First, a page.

CAS  Article  Google Scholar 

  24. 24

    Bluml, K., Mutschler, E. & Wess, J. Functional role in ligand binding and receptor activation of an asparagine residue present in the sixth transmembrane domain of all muscarinic acetylcholine receptors. J. Biol. Chem. 269, 18870–18876 (1994)

    CAS  PubMed  Google Scholar 

  25. 25

    Rasmussen, S. G. et al. Structure of a nanobody-stabilized active state of the β2 adrenoceptor. Nature 469, 175–180 (2011)

    ADS  CAS  Article  Google Scholar 

  26. 26

    Furukawa, H. et al. Conformation of ligands bound to the muscarinic acetylcholine receptor. Mol. Pharmacol. 62, 778–787 (2002)

    CAS  Article  Google Scholar 

  27. 27

    Zacharias, N. & Dougherty, D. A. Cation-π interactions in ligand recognition and catalysis. Trends Pharmacol. Sci. 23, 281–287 (2002)

    CAS  Article  Google Scholar 

  28. 28

    Brams, M. et al. Crystal structures of a cysteine-modified mutant in loop D of acetylcholine-binding protein. J. Biol. Chem. 286, 4420–4428 (2011)

    CAS  Article  Google Scholar 

  29. 29

    Oswald, C. et al. Crystal structures of the choline/acetylcholine substrate-binding protein ChoX from Sinorhizobium meliloti in the liganded and unliganded-closed states. J. Biol. Chem. 283, 32848–32859 (2008)

    CAS  Article  Google Scholar 

  30. 30

    Colletier, J. P. et al. Structural insights into substrate traffic and inhibition in acetylcholinesterase. EMBO J. 25, 2746–2756 (2006)

    CAS  Article  Google Scholar 

  31. 31

    Asada, H. et al. Evaluation of the Pichia pastoris expression system for the production of GPCRs for structural analysis. Microb. Cell Fact. 10, 24 (2011)

    CAS  Article  Google Scholar 

  32. 32

    Weber, W., Weber, E., Geisse, S. & Memmert, K. Optimisation of protein expression and establishment of the Wave Bioreactor for Baculovirus/insect cell culture. Cytotechnology 38, 77–85 (2002)

    CAS  Article  Google Scholar 

  33. 33

    Haga, K. & Haga, T. Affinity chromatography of the muscarinic acetylcholine receptor. J. Biol. Chem. 258, 13575–13579 (1983)

    CAS  PubMed  Google Scholar 

  34. 34

    Haga, T., Haga, K. & Hulme, E. C. in Receptor Biochemistry: A Practical Approach (ed. Hulme, E. C. ) 51–78 (Oxford Univ. Press, 1990)

    Google Scholar 

  35. 35

    Caffrey, M. & Cherezov, V. Crystallizing membrane proteins using lipidic mesophases. Nature Protocols 4, 706–731 (2009)

    CAS  Article  Google Scholar 

  36. 36

    Otwinowski, Z. & Minor, W. Processing of x-ray diffraction data collected in oscillation mode. Methods Enzymol. 276, 307–326 (1997)

    CAS  Article  Google Scholar 

  37. 37

    McCoy, A. J. Solving structures of protein complexes by molecular replacement with Phaser. Acta Crystallogr. D 63, 32–41 (2007)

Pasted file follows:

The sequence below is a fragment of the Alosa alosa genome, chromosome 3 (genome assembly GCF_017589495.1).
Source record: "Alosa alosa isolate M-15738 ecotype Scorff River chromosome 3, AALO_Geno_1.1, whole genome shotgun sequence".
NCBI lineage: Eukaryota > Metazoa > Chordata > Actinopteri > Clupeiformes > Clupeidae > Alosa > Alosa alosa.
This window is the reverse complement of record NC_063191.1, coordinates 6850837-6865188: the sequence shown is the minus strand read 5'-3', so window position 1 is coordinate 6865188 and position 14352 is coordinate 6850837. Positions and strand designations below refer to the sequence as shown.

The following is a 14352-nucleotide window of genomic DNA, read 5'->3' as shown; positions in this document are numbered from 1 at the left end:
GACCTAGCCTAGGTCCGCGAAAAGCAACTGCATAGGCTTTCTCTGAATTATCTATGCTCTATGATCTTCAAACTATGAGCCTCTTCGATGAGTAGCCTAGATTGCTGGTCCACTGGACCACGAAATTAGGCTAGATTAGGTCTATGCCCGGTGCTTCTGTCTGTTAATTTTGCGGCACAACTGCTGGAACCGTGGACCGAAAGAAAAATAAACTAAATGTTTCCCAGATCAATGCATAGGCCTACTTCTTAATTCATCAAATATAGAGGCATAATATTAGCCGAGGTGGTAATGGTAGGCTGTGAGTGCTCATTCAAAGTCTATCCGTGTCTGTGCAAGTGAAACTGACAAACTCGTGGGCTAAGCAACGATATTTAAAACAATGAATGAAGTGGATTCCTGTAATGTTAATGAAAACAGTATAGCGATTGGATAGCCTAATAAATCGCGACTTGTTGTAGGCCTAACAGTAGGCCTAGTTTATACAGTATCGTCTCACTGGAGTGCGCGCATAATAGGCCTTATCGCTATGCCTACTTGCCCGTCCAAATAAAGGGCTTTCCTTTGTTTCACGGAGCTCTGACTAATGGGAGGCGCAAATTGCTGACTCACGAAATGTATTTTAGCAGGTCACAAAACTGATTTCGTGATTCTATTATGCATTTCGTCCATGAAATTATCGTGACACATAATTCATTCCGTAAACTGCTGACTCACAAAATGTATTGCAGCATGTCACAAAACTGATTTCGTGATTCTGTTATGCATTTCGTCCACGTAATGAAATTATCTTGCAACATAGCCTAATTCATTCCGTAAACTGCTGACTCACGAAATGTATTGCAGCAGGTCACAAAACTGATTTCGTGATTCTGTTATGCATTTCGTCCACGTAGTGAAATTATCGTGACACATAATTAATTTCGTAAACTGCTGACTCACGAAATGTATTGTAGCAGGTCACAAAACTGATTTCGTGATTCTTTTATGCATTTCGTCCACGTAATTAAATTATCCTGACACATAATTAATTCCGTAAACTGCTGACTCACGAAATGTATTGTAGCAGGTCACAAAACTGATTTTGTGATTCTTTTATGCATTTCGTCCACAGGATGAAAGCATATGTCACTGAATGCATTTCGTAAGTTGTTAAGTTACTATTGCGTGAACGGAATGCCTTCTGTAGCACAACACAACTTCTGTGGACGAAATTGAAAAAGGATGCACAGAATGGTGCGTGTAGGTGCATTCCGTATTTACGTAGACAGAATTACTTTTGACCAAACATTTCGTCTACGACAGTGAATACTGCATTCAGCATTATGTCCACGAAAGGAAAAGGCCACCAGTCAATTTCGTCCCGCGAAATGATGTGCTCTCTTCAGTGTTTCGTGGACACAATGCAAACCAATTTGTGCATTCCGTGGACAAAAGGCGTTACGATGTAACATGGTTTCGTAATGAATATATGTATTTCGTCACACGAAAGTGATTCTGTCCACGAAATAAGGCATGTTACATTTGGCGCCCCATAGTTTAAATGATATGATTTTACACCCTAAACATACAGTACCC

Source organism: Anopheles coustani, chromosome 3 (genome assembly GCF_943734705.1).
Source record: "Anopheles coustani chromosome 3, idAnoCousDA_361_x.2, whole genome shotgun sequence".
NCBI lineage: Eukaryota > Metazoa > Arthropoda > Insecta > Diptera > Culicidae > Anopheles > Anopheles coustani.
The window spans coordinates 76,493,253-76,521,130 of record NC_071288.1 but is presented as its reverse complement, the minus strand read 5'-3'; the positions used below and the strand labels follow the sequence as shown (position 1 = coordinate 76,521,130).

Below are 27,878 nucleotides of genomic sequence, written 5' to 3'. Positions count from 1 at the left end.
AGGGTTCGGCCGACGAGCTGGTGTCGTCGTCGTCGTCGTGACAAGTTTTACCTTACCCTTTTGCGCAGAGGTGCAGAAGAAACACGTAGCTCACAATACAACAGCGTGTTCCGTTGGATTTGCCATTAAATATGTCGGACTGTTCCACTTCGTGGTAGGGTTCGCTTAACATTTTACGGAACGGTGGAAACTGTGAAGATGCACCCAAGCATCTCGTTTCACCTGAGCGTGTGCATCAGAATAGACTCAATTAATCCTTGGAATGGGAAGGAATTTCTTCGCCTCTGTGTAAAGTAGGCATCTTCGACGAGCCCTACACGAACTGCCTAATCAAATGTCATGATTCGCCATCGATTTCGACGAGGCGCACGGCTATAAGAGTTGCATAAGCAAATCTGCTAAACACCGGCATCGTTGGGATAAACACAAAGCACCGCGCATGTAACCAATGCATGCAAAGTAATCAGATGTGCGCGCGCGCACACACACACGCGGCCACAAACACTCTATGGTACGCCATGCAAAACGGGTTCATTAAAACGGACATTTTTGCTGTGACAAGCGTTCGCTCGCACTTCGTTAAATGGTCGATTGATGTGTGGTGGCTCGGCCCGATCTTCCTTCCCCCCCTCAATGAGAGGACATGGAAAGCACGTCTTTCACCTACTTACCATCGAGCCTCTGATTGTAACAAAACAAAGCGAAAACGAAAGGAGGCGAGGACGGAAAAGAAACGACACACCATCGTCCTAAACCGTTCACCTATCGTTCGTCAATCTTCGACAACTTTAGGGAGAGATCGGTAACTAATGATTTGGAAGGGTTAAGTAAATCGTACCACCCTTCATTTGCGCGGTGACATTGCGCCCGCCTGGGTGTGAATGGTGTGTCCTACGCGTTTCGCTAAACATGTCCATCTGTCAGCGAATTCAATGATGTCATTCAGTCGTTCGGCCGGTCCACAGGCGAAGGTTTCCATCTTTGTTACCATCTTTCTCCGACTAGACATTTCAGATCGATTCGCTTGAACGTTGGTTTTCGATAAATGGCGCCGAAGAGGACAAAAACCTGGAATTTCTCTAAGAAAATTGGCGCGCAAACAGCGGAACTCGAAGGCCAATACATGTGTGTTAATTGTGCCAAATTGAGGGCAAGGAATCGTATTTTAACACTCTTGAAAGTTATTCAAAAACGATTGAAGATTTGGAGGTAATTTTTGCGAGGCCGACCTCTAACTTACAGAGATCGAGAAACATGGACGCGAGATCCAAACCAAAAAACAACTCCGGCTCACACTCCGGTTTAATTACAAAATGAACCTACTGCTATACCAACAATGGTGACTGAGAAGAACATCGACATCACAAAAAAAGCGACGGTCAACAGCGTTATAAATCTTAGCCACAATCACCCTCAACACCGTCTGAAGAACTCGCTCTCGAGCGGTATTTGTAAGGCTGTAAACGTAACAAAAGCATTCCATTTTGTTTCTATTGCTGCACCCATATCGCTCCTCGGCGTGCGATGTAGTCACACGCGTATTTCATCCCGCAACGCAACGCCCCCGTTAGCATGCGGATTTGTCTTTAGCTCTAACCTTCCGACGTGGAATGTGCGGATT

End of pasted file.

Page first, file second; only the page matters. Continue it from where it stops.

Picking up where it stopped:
CAS  Article  Google Scholar 

  38. 38

    McCoy, A. J. et al. Phaser crystallographic software. J. Appl. Cryst. 40, 658–674 (2007)

    CAS  Article  Google Scholar 

  39. 39

    Afonine, P. V., Grosse-Kunstleve, R. W. & Adams, P. D. A robust bulk-solvent correction and anisotropic scaling procedure. Acta Crystallogr. D 61, 850–855 (2005)

    Article  Google Scholar 

Download references

Acknowledgements

We thank S. Iwata at Kyoto University for supporting the production of M2 receptor, and we acknowledge support from the Japan Society for the Promotion of Science (Research for Future Program) (T.H.), from the Japan Science and Technology Corporation (CREST) (T.H.), from the Ministry of Education, Culture, Sports, Science and Technology of Japan (Grants-in-Aid for Scientific Research on Priority Area 15083201 (T.H.), from the Japan Science and Technology Corporation (ERATO) (T.K.), from Toray Science Foundation (T.K.), from Takeda Science Foundation (T.K.), from Ichiro Kanehara Foundation (T.K.), from The Sumitomo Foundation (T.K.), from the National Institutes of Health Grants NS028471 and GM083118 (B.K.K.), from the Mathers Foundation (B.K.K. and W.I.W.), and from the National Science Foundation (A.C.K.). We thank T. S. Kobilka for organizing the GPCR Workshop 2010 that brought together the research groups, and for facilitating this collaboration

Author information

Affiliations

Authors

Contributions

K.H. purified M2 and M2-T4L receptors, characterized their ligand binding activity, and performed attempts to crystallize them with hanging drop and other methods for more than ten years. A.C.K. crystallized the M2-T4L receptors in lipidic cubic phase, collected and processed diffraction data, solved and refined the structure, and assisted with manuscript preparation. H.A. set up the expression system and expressed M2-T4L in large amounts using the insect cell/baculovirus expression system. T.Y.-K. expressed M2 and M2-T4L receptors using a yeast expression system, and purified and crystallized M2 and M2-T4L receptors for five years. M.S. constructed several mutants of M2-T4L and evaluated their stabilities. C.Z. assisted with data collection and processing. W.I.W. oversaw data processing and refinement. T.O. gave advice to K.H. and T.H. on crystallization of the M2 receptor and interpretation of its structure. B.K.K. oversaw lipidic cubic phase crystallization, assisted with data collection, and wrote the manuscript together with T.H. and T.K. T.H., together with K.H., has engaged in biochemical studies of muscarinic receptors for more than thirty years, prepared M2 and M2-T4L receptors, and wrote part of the manuscript. T.K. has been collaborating with T.H. for five years, designed the receptor production strategy with T.H., and wrote part of the manuscript.

Corresponding authors

Correspondence to Brian K. Kobilka or Tatsuya Haga or Takuya Kobayashi.

Ethics declarations

Competing interests

The authors declare no competing financial interests.

Supplementary information

Supplementary Information

This file contains Supplementary Figures 1-7 with legends, Supplementary Tables 1-3 and additional references. (PDF 5000 kb)

PowerPoint slides

Rights and permissions

Reprints and Permissions

About this article

Cite this article

Haga, K., Kruse, A., Asada, H. et al. Structure of the human M2 muscarinic acetylcholine receptor bound to an antagonist. Nature 482, 547–551 (2012). https://doi.org/10.1038/nature10753

Download citation

Further reading

Comments

By submitting a comment you agree to abide by our Terms and Community Guidelines. If you find something abusive or that does not comply with our terms or guidelines please flag it as inappropriate.

Search

Nature Briefing

Sign up for the Nature Briefing newsletter — what matters in science, free to your inbox daily.

Get the most important science stories of the day, free in your inbox. Sign up for Nature Briefing